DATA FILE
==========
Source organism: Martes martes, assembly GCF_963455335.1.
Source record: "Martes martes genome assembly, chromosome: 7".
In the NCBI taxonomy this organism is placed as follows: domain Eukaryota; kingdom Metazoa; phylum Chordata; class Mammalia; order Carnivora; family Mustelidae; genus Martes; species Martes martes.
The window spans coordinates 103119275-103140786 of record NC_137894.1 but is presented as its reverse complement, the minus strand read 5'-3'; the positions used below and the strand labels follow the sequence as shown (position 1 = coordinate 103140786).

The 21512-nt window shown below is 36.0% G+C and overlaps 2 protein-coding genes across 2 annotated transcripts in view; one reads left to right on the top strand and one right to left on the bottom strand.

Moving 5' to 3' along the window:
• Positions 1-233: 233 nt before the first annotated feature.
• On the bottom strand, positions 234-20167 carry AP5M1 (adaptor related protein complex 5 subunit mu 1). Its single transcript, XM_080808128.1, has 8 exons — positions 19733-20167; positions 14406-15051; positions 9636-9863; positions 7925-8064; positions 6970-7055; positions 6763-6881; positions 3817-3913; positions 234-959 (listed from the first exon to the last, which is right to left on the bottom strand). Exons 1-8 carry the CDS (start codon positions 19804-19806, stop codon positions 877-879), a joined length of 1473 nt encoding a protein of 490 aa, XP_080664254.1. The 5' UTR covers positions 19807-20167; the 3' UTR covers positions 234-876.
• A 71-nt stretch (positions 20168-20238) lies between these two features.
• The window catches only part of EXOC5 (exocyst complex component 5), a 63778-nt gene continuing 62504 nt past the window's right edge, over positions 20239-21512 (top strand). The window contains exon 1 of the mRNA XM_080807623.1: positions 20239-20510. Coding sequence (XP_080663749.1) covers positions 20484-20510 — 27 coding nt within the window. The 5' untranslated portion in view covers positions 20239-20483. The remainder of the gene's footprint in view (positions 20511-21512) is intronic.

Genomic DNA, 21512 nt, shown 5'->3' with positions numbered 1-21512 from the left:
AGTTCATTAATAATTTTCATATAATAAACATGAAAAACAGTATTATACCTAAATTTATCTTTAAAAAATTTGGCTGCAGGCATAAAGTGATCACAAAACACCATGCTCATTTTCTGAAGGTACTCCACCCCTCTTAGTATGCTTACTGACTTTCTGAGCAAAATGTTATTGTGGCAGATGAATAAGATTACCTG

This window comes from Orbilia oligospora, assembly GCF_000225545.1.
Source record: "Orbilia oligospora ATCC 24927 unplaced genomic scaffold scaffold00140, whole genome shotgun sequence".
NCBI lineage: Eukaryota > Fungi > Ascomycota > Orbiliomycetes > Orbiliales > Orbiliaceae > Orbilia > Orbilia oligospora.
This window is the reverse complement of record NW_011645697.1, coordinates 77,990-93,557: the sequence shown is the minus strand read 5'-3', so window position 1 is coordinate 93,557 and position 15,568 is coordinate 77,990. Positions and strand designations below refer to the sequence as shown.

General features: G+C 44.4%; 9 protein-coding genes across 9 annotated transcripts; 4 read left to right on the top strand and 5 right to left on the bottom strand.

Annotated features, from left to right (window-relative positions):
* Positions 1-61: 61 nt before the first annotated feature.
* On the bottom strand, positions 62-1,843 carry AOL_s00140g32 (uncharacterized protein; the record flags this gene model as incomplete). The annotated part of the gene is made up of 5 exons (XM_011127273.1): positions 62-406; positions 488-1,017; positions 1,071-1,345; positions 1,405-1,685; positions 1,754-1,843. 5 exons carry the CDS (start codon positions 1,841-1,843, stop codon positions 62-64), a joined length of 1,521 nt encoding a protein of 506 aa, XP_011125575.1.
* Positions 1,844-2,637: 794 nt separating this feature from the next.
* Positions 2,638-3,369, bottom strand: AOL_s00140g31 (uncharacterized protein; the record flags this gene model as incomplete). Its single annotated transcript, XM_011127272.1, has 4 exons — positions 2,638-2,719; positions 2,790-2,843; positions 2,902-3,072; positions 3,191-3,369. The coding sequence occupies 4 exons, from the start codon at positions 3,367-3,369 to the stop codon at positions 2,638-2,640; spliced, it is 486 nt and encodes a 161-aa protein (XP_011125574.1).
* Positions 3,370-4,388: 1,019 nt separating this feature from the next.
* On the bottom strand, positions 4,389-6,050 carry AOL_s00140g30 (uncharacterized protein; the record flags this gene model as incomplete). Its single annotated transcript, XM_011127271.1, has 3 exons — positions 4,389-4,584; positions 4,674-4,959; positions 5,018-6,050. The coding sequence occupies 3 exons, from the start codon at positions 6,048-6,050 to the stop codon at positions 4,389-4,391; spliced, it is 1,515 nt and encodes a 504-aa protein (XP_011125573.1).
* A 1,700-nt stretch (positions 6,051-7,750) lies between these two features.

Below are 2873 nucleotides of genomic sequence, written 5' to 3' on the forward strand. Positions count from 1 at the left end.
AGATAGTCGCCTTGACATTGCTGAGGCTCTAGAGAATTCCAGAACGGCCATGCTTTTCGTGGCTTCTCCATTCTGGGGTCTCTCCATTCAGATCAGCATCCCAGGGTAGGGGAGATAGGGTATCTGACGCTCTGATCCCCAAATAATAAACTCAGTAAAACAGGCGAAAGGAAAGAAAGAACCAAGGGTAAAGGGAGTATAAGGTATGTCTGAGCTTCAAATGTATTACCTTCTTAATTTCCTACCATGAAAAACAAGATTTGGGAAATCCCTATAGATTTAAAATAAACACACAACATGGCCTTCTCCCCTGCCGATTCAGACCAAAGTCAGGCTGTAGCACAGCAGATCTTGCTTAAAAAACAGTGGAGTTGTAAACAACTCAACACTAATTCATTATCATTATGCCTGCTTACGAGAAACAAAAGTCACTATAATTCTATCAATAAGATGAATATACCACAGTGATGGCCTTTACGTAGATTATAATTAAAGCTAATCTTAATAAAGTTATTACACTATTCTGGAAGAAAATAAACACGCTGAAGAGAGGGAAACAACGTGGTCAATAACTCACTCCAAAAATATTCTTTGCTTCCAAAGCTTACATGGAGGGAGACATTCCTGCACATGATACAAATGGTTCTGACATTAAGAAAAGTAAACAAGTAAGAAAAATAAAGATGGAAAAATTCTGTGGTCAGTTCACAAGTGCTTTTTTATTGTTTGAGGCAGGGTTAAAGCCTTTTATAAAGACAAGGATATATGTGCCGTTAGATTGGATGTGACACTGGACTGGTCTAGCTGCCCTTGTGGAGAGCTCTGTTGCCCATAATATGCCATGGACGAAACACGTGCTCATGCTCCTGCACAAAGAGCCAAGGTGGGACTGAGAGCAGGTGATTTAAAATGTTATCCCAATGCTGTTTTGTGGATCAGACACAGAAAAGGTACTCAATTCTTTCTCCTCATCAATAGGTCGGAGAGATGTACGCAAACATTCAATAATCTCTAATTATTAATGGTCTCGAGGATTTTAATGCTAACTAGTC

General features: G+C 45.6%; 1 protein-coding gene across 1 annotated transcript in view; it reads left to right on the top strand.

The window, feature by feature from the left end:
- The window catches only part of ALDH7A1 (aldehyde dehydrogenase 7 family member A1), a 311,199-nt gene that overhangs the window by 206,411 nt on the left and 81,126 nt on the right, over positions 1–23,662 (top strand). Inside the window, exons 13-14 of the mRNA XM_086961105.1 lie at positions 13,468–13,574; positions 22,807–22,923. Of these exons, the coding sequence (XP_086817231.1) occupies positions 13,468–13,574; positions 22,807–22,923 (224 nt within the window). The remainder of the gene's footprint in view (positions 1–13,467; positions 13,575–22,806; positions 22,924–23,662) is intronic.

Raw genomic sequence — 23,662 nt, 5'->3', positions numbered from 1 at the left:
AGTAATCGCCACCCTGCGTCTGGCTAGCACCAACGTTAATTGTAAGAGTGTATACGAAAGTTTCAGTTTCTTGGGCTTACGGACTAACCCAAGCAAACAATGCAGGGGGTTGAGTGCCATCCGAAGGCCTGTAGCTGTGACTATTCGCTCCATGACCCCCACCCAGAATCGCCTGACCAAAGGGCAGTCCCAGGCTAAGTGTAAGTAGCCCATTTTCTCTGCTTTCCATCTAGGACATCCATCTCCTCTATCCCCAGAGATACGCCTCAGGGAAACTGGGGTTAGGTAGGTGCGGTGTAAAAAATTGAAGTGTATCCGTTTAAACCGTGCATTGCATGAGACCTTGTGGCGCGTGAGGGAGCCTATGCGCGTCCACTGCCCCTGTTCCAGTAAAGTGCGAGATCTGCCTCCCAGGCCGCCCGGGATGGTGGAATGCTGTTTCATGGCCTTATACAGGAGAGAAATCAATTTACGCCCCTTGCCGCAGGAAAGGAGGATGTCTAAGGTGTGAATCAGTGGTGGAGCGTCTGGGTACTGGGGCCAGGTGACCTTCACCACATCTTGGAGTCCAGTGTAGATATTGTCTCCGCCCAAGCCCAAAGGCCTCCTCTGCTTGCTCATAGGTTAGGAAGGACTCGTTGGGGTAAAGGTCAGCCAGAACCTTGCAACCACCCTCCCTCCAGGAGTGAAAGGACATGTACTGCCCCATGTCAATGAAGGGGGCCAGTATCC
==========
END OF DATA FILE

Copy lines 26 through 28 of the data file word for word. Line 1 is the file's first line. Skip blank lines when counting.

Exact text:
Below are 2873 nucleotides of genomic sequence, written 5' to 3' on the forward strand. Positions count from 1 at the left end.
AGATAGTCGCCTTGACATTGCTGAGGCTCTAGAGAATTCCAGAACGGCCATGCTTTTCGTGGCTTCTCCATTCTGGGGTCTCTCCATTCAGATCAGCATCCCAGGGTAGGGGAGATAGGGTATCTGACGCTCTGATCCCCAAATAATAAACTCAGTAAAACAGGCGAAAGGAAAGAAAGAACCAAGGGTAAAGGGAGTATAAGGTATGTCTGAGCTTCAAATGTATTACCTTCTTAATTTCCTACCATGAAAAACAAGATTTGGGAAATCCCTATAGATTTAAAATAAACACACAACATGGCCTTCTCCCCTGCCGATTCAGACCAAAGTCAGGCTGTAGCACAGCAGATCTTGCTTAAAAAACAGTGGAGTTGTAAACAACTCAACACTAATTCATTATCATTATGCCTGCTTACGAGAAACAAAAGTCACTATAATTCTATCAATAAGATGAATATACCACAGTGATGGCCTTTACGTAGATTATAATTAAAGCTAATCTTAATAAAGTTATTACACTATTCTGGAAGAAAATAAACACGCTGAAGAGAGGGAAACAACGTGGTCAATAACTCACTCCAAAAATATTCTTTGCTTCCAAAGCTTACATGGAGGGAGACATTCCTGCACATGATACAAATGGTTCTGACATTAAGAAAAGTAAACAAGTAAGAAAAATAAAGATGGAAAAATTCTGTGGTCAGTTCACAAGTGCTTTTTTATTGTTTGAGGCAGGGTTAAAGCCTTTTATAAAGACAAGGATATATGTGCCGTTAGATTGGATGTGACACTGGACTGGTCTAGCTGCCCTTGTGGAGAGCTCTGTTGCCCATAATATGCCATGGACGAAACACGTGCTCATGCTCCTGCACAAAGAGCCAAGGTGGGACTGAGAGCAGGTGATTTAAAATGTTATCCCAATGCTGTTTTGTGGATCAGACACAGAAAAGGTACTCAATTCTTTCTCCTCATCAATAGGTCGGAGAGATGTACGCAAACATTCAATAATCTCTAATTATTAATGGTCTCGAGGATTTTAATGCTAACTAGTC

General features: G+C 45.6%; 1 protein-coding gene across 1 annotated transcript in view; it reads left to right on the top strand.